When I was in college, a professor that I very much respect gave me some really good money advice.
She said to me, “You’re going to be a teacher. That’s fantastic! I’m sure you’re going to live a really great life. But it wouldn’t hurt for you to become financially smart. Start now while you’re young.“
She recommended two books about financial literacy.
There I was, a 20-year old college student, standing there with my professor discussing finances.
That small moment, nearly two decades ago, has since shaped my financial life in a very positive way.
The Core of Money Advice
Being money smart is more than just saving money.
Financially fit means developing a healthy relationship with money.
This article shares 11 money advice tips that I believe every teacher should do consistently in order to cultivate healthy money habits.
[Disclaimer]: The information within this post does not serve as formal financial advice. Consult with your personal financial advisor to receive customized, targeted advice specific to your unique money situation.
1. Create Long and Short-Term Goals.
At the beginning of each year, say January, write financial goals.
Determine what are your goals, and then create actionable steps to help you arrive at your targets.
It’s much easier to manage your money when you know exactly for what you’re saving and investing.
2. Start or Increase Your Emergency Fund.
The next piece of money advice is to create an emergency fund, also known as a rainy day fund.
Dave Ramsey is known for talking repeatedly about having an emergency fund, and he has a good system to help you grow one.
How much to keep in your emergency fund varies person to person, but anywhere between 6 months and 2 years worth of salary feels safe.
Depending on credit cards is not the best idea, as doing so could lead to a vicious cycle of paying the minimal payment while while still owing an ever-increasing balance.
A rainy day fund is essential.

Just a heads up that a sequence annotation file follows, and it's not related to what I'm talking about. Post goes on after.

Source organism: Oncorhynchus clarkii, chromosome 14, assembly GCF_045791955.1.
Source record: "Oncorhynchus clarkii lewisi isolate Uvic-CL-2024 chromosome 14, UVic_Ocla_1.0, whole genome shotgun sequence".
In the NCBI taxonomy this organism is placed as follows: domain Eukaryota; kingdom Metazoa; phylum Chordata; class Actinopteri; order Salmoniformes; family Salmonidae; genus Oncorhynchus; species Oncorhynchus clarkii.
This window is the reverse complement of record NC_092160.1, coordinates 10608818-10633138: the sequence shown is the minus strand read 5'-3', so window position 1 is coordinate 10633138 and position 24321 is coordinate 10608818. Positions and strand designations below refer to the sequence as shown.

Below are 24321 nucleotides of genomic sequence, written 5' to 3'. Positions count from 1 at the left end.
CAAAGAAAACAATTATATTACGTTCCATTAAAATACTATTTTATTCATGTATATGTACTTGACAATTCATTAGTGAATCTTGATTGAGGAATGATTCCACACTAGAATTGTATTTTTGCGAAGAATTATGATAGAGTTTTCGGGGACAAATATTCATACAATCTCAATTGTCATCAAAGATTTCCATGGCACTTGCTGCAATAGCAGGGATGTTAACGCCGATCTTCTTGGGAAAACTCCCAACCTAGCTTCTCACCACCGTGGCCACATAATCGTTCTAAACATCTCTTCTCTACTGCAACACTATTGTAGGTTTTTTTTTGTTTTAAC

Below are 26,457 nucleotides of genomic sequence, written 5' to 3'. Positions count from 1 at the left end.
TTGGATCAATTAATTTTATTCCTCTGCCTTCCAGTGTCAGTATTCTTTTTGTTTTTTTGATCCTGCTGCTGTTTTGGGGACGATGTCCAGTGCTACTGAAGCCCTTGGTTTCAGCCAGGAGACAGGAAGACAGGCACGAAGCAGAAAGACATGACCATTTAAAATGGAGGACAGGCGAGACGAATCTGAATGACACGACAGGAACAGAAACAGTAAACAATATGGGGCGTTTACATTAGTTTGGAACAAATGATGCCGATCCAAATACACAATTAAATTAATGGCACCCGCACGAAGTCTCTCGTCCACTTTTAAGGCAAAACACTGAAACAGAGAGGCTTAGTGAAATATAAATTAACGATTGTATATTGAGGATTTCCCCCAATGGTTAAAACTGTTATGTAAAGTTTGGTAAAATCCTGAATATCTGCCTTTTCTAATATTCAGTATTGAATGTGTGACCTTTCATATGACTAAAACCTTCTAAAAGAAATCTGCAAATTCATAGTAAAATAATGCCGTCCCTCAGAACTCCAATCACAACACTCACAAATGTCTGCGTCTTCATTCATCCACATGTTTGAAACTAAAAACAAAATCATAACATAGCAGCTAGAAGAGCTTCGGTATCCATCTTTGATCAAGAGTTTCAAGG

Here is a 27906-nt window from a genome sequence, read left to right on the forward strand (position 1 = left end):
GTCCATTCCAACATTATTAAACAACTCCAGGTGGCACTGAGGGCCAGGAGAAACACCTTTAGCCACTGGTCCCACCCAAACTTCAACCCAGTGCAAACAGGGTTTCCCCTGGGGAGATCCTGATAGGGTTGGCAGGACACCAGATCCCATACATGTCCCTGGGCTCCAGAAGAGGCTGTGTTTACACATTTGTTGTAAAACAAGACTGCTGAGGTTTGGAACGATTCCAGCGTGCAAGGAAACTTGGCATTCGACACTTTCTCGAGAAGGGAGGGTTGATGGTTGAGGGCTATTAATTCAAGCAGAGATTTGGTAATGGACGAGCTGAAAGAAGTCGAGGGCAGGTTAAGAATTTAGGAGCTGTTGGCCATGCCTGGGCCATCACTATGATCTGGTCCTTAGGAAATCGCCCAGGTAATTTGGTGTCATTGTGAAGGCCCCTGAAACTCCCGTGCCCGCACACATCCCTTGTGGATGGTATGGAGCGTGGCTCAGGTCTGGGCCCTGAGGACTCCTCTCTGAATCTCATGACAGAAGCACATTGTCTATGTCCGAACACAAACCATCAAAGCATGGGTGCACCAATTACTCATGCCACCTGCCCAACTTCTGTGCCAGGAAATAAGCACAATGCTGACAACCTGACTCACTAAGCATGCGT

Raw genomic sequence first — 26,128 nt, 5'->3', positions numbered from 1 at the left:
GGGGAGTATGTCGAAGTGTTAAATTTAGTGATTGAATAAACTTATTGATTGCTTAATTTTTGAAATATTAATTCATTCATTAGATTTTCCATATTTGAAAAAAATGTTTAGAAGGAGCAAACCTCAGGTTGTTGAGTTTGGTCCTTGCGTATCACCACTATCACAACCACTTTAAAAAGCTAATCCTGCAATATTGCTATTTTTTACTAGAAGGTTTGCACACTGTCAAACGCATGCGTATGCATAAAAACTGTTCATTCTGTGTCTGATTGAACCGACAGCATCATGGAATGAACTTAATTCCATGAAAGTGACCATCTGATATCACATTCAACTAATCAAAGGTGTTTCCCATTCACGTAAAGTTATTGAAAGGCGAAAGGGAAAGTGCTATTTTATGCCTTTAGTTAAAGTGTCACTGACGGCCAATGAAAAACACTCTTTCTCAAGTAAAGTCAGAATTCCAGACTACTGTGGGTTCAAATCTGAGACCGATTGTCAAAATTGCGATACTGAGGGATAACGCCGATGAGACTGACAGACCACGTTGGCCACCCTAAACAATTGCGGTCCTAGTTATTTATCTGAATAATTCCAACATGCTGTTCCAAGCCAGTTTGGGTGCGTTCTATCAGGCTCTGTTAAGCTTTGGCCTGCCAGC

3. Check Your Credit Report Annually.
Check your credit report every year to make sure all of your information is accurate.
Because there is a lot of fraudulent activity that happens with credit cards, making this a yearly habit is extremely important.
Is all well with your bank and store accounts?
Are all transactions that are shown on the reports yours?
You can receive a free copy of your credit report from all 3 major credit reporting companies every 12 months.
4. File Your Taxes On Time.
When tax time rolls around, be prepared.
If you don’t have a complicated tax situation, you could possibly do your taxes yourself.
Whichever choice you make, file your taxes on time so that you avoid penalties and interest.
Keep one of those portable file boxes on hand to organize your tax paperwork. Doing this regularly throughout the year makes things go smoother when it’s time to file.
5. Keep those Business Receipts Organized.
If you have a small business or freelance for extra income, keep track of receipts, transactions, and business expenses.
Being a freelancer or small business owner has its perks, but you’ve got to keep good records of your income and expenses.
Keep your business accounts and expenses separate from your personal accounts.
Keeping all of that stuff organized during the year makes things flow easily during tax time, and your tax professional will be very happy indeed.